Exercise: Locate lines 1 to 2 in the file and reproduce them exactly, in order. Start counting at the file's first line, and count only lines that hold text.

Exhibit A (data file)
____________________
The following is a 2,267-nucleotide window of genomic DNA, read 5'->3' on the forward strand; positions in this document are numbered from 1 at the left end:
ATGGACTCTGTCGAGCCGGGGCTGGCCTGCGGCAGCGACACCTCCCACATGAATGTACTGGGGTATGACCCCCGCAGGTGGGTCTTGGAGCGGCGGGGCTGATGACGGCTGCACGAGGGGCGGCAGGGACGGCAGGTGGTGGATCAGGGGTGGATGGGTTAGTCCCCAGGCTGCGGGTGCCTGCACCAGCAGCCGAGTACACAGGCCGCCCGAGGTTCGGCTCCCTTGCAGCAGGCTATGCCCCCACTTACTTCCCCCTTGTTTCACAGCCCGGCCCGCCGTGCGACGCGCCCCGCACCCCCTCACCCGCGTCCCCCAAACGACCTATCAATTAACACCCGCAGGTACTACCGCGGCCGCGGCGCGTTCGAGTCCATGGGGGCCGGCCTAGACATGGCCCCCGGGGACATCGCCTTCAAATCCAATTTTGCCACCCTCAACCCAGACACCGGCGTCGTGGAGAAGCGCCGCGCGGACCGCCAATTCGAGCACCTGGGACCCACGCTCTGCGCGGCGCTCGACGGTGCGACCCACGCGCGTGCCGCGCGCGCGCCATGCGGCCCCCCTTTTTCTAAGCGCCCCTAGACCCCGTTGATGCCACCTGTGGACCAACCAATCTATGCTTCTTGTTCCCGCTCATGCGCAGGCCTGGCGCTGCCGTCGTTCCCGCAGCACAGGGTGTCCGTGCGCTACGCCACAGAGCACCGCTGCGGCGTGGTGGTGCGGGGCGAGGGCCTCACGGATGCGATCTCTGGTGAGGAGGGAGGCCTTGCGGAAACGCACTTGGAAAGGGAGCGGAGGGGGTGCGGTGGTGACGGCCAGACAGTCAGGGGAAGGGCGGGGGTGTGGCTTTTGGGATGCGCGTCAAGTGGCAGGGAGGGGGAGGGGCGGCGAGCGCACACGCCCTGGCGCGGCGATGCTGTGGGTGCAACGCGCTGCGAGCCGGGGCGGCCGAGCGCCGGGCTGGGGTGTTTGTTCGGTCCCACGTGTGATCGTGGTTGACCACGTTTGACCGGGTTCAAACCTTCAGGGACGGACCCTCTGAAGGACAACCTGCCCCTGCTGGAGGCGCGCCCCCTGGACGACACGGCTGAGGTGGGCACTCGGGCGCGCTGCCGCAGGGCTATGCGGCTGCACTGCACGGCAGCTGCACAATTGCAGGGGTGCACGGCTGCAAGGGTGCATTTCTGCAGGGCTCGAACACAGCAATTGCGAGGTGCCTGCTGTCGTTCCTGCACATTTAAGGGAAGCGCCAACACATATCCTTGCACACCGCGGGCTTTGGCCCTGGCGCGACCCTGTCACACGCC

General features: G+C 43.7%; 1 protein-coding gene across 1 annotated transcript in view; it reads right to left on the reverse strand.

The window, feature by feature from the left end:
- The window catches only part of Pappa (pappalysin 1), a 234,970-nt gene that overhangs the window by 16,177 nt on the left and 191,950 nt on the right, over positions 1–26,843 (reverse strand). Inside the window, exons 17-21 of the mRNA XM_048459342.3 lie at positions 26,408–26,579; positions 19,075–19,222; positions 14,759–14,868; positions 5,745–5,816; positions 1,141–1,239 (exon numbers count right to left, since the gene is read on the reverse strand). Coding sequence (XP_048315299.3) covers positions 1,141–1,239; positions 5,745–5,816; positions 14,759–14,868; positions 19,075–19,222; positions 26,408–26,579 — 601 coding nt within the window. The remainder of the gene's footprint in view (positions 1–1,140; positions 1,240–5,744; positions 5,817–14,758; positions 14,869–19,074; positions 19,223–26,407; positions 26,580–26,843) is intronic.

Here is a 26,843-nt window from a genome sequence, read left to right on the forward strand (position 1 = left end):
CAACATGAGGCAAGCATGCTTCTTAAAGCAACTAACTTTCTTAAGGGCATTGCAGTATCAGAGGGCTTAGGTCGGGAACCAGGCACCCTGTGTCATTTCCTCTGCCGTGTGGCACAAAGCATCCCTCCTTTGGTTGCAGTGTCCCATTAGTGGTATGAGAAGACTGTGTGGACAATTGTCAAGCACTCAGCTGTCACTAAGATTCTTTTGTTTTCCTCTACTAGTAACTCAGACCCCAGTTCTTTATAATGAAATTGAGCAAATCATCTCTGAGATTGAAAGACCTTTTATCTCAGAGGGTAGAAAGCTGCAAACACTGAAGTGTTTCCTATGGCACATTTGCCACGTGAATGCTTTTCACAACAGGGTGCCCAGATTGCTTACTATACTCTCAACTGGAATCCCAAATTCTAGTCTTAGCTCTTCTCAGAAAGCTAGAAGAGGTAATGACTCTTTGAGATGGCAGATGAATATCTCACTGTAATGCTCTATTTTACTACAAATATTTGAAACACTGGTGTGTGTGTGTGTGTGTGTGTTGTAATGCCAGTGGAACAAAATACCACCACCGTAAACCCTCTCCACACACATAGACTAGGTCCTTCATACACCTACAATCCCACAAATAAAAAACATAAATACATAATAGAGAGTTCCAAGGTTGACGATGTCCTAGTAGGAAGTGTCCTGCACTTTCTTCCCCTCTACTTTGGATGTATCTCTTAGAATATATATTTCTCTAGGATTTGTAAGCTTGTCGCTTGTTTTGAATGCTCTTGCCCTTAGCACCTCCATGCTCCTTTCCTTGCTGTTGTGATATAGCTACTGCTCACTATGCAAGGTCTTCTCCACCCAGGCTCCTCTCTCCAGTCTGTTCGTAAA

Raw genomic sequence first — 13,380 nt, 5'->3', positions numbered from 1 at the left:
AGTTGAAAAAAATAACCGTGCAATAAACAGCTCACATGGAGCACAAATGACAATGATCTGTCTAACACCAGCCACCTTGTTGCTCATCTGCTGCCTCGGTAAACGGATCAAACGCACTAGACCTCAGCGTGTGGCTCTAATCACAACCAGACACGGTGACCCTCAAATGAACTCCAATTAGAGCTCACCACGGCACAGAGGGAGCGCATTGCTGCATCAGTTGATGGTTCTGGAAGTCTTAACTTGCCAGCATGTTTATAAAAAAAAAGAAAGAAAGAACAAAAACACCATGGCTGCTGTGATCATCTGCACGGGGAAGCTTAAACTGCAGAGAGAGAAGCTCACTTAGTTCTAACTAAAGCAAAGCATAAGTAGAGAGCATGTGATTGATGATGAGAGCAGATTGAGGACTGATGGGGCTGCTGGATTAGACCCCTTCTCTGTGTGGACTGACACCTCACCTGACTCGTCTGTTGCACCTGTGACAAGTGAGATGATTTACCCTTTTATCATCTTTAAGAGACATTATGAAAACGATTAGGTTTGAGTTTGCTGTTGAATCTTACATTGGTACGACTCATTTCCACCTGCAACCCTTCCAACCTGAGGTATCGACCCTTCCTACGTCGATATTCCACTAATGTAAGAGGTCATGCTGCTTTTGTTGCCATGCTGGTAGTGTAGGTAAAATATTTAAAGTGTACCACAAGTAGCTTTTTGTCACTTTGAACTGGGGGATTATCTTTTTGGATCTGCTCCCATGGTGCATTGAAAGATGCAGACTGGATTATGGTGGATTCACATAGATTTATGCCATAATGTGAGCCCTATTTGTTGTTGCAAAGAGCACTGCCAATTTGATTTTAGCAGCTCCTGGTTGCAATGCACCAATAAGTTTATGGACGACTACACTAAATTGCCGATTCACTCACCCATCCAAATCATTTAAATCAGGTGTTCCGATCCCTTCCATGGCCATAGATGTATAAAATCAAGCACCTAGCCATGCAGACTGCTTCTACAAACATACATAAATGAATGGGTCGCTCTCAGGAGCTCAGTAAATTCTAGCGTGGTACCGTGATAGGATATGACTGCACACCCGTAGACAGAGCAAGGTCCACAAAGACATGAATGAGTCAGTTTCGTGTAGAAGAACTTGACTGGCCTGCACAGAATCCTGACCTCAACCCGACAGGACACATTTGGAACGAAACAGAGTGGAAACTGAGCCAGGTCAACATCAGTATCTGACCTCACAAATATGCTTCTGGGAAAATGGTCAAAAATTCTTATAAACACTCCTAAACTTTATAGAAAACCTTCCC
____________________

The following is a 2,267-nucleotide window of genomic DNA, read 5'->3' on the forward strand; positions in this document are numbered from 1 at the left end:
ATGGACTCTGTCGAGCCGGGGCTGGCCTGCGGCAGCGACACCTCCCACATGAATGTACTGGGGTATGACCCCCGCAGGTGGGTCTTGGAGCGGCGGGGCTGATGACGGCTGCACGAGGGGCGGCAGGGACGGCAGGTGGTGGATCAGGGGTGGATGGGTTAGTCCCCAGGCTGCGGGTGCCTGCACCAGCAGCCGAGTACACAGGCCGCCCGAGGTTCGGCTCCCTTGCAGCAGGCTATGCCCCCACTTACTTCCCCCTTGTTTCACAGCCCGGCCCGCCGTGCGACGCGCCCCGCACCCCCTCACCCGCGTCCCCCAAACGACCTATCAATTAACACCCGCAGGTACTACCGCGGCCGCGGCGCGTTCGAGTCCATGGGGGCCGGCCTAGACATGGCCCCCGGGGACATCGCCTTCAAATCCAATTTTGCCACCCTCAACCCAGACACCGGCGTCGTGGAGAAGCGCCGCGCGGACCGCCAATTCGAGCACCTGGGACCCACGCTCTGCGCGGCGCTCGACGGTGCGACCCACGCGCGTGCCGCGCGCGCGCCATGCGGCCCCCCTTTTTCTAAGCGCCCCTAGACCCCGTTGATGCCACCTGTGGACCAACCAATCTATGCTTCTTGTTCCCGCTCATGCGCAGGCCTGGCGCTGCCGTCGTTCCCGCAGCACAGGGTGTCCGTGCGCTACGCCACAGAGCACCGCTGCGGCGTGGTGGTGCGGGGCGAGGGCCTCACGGATGCGATCTCTGGTGAGGAGGGAGGCCTTGCGGAAACGCACTTGGAAAGGGAGCGGAGGGGGTGCGGTGGTGACGGCCAGACAGTCAGGGGAAGGGCGGGGGTGTGGCTTTTGGGATGCGCGTCAAGTGGCAGGGAGGGGGAGGGGCGGCGAGCGCACACGCCCTGGCGCGGCGATGCTGTGGGTGCAACGCGCTGCGAGCCGGGGCGGCCGAGCGCCGGGCTGGGGTGTTTGTTCGGTCCCACGTGTGATCGTGGTTGACCACGTTTGACCGGGTTCAAACCTTCAGGGACGGACCCTCTGAAGGACAACCTGCCCCTGCTGGAGGCGCGCCCCCTGGACGACACGGCTGAGGTGGGCACTCGGGCGCGCTGCCGCAGGGCTATGCGGCTGCACTGCACGGCAGCTGCACAATTGCAGGGGTGCACGGCTGCAAGGGTGCATTTCTGCAGGGCTCGAACACAGCAATTGCGAGGTGCCTGCTGTCGTTCCTGCACATTTAAGGGAAGCGCCAACACATATCCTTGCACACCGCGGGCTTTGGCCCTGGCGCGACCCTGTCACACGCC